Hmmm i think the transfer from the deadlift to the O lifts can be high dont the Chinese focus alot on deads (compared to others) and O lifters are leg dominant not so much hip only look at how jacked the quads are on the guy in the picture. And in the upper body shoulder dominant the jerk does require shoulder strength. O lifting by itself doesn't seem to make sense for sports in general but acquiring max strength in the whole body does.

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Nic Scheelings

This is a fascinating topic. Generally i swap my training between olympic lifting and gymnastics training. I can't say how much oly lifting helps my gymnastics as i feel my skill level limits me more than anything but on the other hand i feel gymnastics improves my oly lifting significantly.

Although the actual movements are not too simiar i think the greater body awareness gymnastics provides has great cross over to oly lifting.

As a side question, considering that gymnastics have such developed upper bodies and less through hamstring, glute region is there a greater likelihood of injury while sprinting ? Are things like hamstring strains common at all?

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vnewgard
Hmmm i think the transfer from the deadlift to the O lifts can be high dont the Chinese focus alot on deads (compared to others) and O lifters are leg dominant not so much hip only look at how jacked the quads are on the guy in the picture. And in the upper body shoulder dominant the jerk does require shoulder strength. O lifting by itself doesn't seem to make sense for sports in general but acquiring max strength in the whole body does.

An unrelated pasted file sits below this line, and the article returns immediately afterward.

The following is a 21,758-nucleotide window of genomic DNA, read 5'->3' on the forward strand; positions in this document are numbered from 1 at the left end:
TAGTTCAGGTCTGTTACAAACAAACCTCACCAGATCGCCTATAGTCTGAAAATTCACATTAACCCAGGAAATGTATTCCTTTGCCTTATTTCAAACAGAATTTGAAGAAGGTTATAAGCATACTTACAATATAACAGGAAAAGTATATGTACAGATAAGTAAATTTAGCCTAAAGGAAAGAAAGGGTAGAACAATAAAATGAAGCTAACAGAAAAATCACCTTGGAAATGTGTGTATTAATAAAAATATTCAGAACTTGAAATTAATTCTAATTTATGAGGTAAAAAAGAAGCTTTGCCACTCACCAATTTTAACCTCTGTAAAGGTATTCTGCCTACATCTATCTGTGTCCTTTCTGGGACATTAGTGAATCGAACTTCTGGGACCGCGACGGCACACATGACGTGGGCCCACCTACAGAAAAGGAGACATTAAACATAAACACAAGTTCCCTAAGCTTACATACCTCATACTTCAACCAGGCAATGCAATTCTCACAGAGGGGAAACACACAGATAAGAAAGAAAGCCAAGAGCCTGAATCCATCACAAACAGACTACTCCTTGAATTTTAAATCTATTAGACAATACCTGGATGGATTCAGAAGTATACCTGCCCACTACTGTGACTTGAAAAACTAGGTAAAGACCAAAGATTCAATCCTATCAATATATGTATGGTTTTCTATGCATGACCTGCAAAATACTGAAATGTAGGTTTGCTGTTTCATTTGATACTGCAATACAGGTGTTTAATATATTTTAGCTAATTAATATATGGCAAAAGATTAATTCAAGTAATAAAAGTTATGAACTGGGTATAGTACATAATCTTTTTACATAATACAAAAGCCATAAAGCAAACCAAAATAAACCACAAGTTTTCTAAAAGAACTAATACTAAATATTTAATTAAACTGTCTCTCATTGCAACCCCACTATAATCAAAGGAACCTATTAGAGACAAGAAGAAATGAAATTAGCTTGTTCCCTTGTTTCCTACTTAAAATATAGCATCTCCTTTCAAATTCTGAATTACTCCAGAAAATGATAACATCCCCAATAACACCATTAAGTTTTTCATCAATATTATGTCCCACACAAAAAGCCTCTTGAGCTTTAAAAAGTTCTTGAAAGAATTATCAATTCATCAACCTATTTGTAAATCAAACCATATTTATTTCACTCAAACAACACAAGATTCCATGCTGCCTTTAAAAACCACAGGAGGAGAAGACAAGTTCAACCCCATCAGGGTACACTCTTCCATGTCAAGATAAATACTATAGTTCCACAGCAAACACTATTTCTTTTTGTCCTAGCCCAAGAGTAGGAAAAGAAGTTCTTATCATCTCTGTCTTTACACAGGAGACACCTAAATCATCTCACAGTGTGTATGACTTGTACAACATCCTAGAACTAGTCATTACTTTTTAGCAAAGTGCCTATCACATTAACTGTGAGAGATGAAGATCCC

It is true that weightlifters do deadlifts to strengthen thier posterior chain. My former coach at the USOEC was Chinese and we did a lot of deadlifts. But it was a very small tool in the arsenal. The main focus was on maximal attempts in the full lifts, powers, and front squat. I like deadlifts for my training but in the grand scheme the carryover is limited. Thier comes a point when you can deadlift the world and not improve your clean and jerk. We had a very gifted lifter who could deadlift 250 kilos but only clean 177. I can only clean deadlift 210 kilos but my best clean is 195 kilos. It is unlikely that in either situation improvements in the deadlift alone will result in a better clean and jerk.

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Chris H Laing
I can only clean deadlift 210 kilos but my best clean is 195 kilos

That is a sick nasty clean. Ever thought about training for the olympics?

And on topic...

I think if you're trying to be as fit as possible, it is best to do both to get the best shoulder development, and the best hip development. Gymnastics could also be useful to competitive oly lifters, provided they can find time to fit it in and still recover.

But I agree with Coach Sommer on this one in that oly lifting for a gymnast would hinder their performance more than help it. If gymnastics events required the gymnast to jump high, and not just rebound, or maybe throw another gymnast in the air... (just throwing things out there) then maybe oly lifting would be useful, but the events in gymnastics require that gymnasts be trained like they have been in the past.

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griffdrc